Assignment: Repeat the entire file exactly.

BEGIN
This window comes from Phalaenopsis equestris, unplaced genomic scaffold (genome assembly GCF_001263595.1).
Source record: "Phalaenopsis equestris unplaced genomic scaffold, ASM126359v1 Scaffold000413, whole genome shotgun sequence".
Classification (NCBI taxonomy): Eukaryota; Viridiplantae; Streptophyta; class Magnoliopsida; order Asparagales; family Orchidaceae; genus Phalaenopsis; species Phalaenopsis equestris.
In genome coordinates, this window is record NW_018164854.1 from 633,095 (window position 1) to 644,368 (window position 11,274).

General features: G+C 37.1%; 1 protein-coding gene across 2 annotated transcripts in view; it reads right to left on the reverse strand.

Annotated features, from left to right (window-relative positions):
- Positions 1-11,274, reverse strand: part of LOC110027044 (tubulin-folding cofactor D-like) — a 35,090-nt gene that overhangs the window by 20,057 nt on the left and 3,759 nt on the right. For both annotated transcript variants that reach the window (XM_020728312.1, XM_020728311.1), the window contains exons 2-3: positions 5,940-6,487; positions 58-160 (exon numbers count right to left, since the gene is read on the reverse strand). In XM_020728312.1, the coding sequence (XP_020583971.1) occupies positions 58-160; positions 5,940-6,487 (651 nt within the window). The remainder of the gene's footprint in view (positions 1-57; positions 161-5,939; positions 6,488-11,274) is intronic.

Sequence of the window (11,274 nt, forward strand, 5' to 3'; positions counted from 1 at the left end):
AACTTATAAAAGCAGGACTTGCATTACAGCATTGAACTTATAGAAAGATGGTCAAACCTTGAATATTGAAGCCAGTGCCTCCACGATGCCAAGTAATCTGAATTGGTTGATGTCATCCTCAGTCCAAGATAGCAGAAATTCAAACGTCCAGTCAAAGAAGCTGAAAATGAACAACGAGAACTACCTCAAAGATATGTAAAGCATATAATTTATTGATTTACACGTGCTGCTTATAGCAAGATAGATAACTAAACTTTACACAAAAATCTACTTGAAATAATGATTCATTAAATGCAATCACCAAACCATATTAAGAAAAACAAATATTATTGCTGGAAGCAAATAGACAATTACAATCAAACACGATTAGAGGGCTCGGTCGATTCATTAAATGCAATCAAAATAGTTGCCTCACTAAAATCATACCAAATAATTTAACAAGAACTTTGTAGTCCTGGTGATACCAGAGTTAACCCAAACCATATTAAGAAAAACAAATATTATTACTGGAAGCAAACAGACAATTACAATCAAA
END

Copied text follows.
This window comes from Phalaenopsis equestris, unplaced genomic scaffold (genome assembly GCF_001263595.1).
Source record: "Phalaenopsis equestris unplaced genomic scaffold, ASM126359v1 Scaffold000413, whole genome shotgun sequence".
Classification (NCBI taxonomy): Eukaryota; Viridiplantae; Streptophyta; class Magnoliopsida; order Asparagales; family Orchidaceae; genus Phalaenopsis; species Phalaenopsis equestris.
In genome coordinates, this window is record NW_018164854.1 from 633,095 (window position 1) to 644,368 (window position 11,274).

General features: G+C 37.1%; 1 protein-coding gene across 2 annotated transcripts in view; it reads right to left on the reverse strand.

Annotated features, from left to right (window-relative positions):
- Positions 1-11,274, reverse strand: part of LOC110027044 (tubulin-folding cofactor D-like) — a 35,090-nt gene that overhangs the window by 20,057 nt on the left and 3,759 nt on the right. For both annotated transcript variants that reach the window (XM_020728312.1, XM_020728311.1), the window contains exons 2-3: positions 5,940-6,487; positions 58-160 (exon numbers count right to left, since the gene is read on the reverse strand). In XM_020728312.1, the coding sequence (XP_020583971.1) occupies positions 58-160; positions 5,940-6,487 (651 nt within the window). The remainder of the gene's footprint in view (positions 1-57; positions 161-5,939; positions 6,488-11,274) is intronic.

Sequence of the window (11,274 nt, forward strand, 5' to 3'; positions counted from 1 at the left end):
AACTTATAAAAGCAGGACTTGCATTACAGCATTGAACTTATAGAAAGATGGTCAAACCTTGAATATTGAAGCCAGTGCCTCCACGATGCCAAGTAATCTGAATTGGTTGATGTCATCCTCAGTCCAAGATAGCAGAAATTCAAACGTCCAGTCAAAGAAGCTGAAAATGAACAACGAGAACTACCTCAAAGATATGTAAAGCATATAATTTATTGATTTACACGTGCTGCTTATAGCAAGATAGATAACTAAACTTTACACAAAAATCTACTTGAAATAATGATTCATTAAATGCAATCACCAAACCATATTAAGAAAAACAAATATTATTGCTGGAAGCAAATAGACAATTACAATCAAACACGATTAGAGGGCTCGGTCGATTCATTAAATGCAATCAAAATAGTTGCCTCACTAAAATCATACCAAATAATTTAACAAGAACTTTGTAGTCCTGGTGATACCAGAGTTAACCCAAACCATATTAAGAAAAACAAATATTATTACTGGAAGCAAACAGACAATTACAATCAAA